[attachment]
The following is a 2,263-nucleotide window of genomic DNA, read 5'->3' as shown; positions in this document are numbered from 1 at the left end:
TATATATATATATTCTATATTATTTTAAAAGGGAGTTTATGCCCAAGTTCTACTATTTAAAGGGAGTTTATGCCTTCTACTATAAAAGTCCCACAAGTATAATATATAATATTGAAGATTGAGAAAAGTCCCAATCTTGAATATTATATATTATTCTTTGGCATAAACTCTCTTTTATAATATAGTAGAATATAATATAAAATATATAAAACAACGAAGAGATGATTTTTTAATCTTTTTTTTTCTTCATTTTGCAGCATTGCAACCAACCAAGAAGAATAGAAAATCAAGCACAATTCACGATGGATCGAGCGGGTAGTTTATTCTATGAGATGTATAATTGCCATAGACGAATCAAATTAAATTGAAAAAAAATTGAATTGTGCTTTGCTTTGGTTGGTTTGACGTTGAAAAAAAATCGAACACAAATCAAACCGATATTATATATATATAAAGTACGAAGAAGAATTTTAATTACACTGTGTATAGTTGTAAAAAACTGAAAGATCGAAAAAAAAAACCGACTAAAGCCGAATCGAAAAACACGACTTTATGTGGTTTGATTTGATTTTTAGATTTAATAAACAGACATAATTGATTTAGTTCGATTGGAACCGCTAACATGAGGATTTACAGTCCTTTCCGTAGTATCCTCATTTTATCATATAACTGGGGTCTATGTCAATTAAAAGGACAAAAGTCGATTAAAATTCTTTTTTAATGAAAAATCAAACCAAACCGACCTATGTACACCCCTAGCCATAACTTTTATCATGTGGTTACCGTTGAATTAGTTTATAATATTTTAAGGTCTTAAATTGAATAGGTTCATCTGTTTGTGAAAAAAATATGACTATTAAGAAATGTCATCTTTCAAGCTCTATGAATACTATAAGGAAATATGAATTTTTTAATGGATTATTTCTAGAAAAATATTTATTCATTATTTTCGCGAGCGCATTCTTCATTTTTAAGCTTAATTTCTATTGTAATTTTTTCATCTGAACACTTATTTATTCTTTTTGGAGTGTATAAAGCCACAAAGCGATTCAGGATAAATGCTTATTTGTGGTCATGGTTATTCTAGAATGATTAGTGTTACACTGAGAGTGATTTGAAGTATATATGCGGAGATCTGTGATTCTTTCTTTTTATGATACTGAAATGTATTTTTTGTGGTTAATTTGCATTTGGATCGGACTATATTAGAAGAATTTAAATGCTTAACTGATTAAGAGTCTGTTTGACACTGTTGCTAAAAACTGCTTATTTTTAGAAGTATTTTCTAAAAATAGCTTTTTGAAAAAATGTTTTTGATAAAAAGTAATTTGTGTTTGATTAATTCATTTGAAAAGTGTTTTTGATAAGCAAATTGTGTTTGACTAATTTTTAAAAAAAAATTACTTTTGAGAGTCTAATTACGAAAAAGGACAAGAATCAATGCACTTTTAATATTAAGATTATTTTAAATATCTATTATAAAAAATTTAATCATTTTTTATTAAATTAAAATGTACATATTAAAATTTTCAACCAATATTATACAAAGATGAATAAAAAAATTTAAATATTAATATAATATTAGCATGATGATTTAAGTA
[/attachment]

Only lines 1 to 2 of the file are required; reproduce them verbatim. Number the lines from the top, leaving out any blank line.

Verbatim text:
The following is a 2,263-nucleotide window of genomic DNA, read 5'->3' as shown; positions in this document are numbered from 1 at the left end:
TATATATATATATTCTATATTATTTTAAAAGGGAGTTTATGCCCAAGTTCTACTATTTAAAGGGAGTTTATGCCTTCTACTATAAAAGTCCCACAAGTATAATATATAATATTGAAGATTGAGAAAAGTCCCAATCTTGAATATTATATATTATTCTTTGGCATAAACTCTCTTTTATAATATAGTAGAATATAATATAAAATATATAAAACAACGAAGAGATGATTTTTTAATCTTTTTTTTTCTTCATTTTGCAGCATTGCAACCAACCAAGAAGAATAGAAAATCAAGCACAATTCACGATGGATCGAGCGGGTAGTTTATTCTATGAGATGTATAATTGCCATAGACGAATCAAATTAAATTGAAAAAAAATTGAATTGTGCTTTGCTTTGGTTGGTTTGACGTTGAAAAAAAATCGAACACAAATCAAACCGATATTATATATATATAAAGTACGAAGAAGAATTTTAATTACACTGTGTATAGTTGTAAAAAACTGAAAGATCGAAAAAAAAAACCGACTAAAGCCGAATCGAAAAACACGACTTTATGTGGTTTGATTTGATTTTTAGATTTAATAAACAGACATAATTGATTTAGTTCGATTGGAACCGCTAACATGAGGATTTACAGTCCTTTCCGTAGTATCCTCATTTTATCATATAACTGGGGTCTATGTCAATTAAAAGGACAAAAGTCGATTAAAATTCTTTTTTAATGAAAAATCAAACCAAACCGACCTATGTACACCCCTAGCCATAACTTTTATCATGTGGTTACCGTTGAATTAGTTTATAATATTTTAAGGTCTTAAATTGAATAGGTTCATCTGTTTGTGAAAAAAATATGACTATTAAGAAATGTCATCTTTCAAGCTCTATGAATACTATAAGGAAATATGAATTTTTTAATGGATTATTTCTAGAAAAATATTTATTCATTATTTTCGCGAGCGCATTCTTCATTTTTAAGCTTAATTTCTATTGTAATTTTTTCATCTGAACACTTATTTATTCTTTTTGGAGTGTATAAAGCCACAAAGCGATTCAGGATAAATGCTTATTTGTGGTCATGGTTATTCTAGAATGATTAGTGTTACACTGAGAGTGATTTGAAGTATATATGCGGAGATCTGTGATTCTTTCTTTTTATGATACTGAAATGTATTTTTTGTGGTTAATTTGCATTTGGATCGGACTATATTAGAAGAATTTAAATGCTTAACTGATTAAGAGTCTGTTTGACACTGTTGCTAAAAACTGCTTATTTTTAGAAGTATTTTCTAAAAATAGCTTTTTGAAAAAATGTTTTTGATAAAAAGTAATTTGTGTTTGATTAATTCATTTGAAAAGTGTTTTTGATAAGCAAATTGTGTTTGACTAATTTTTAAAAAAAAATTACTTTTGAGAGTCTAATTACGAAAAAGGACAAGAATCAATGCACTTTTAATATTAAGATTATTTTAAATATCTATTATAAAAAATTTAATCATTTTTTATTAAATTAAAATGTACATATTAAAATTTTCAACCAATATTATACAAAGATGAATAAAAAAATTTAAATATTAATATAATATTAGCATGATGATTTAAGTA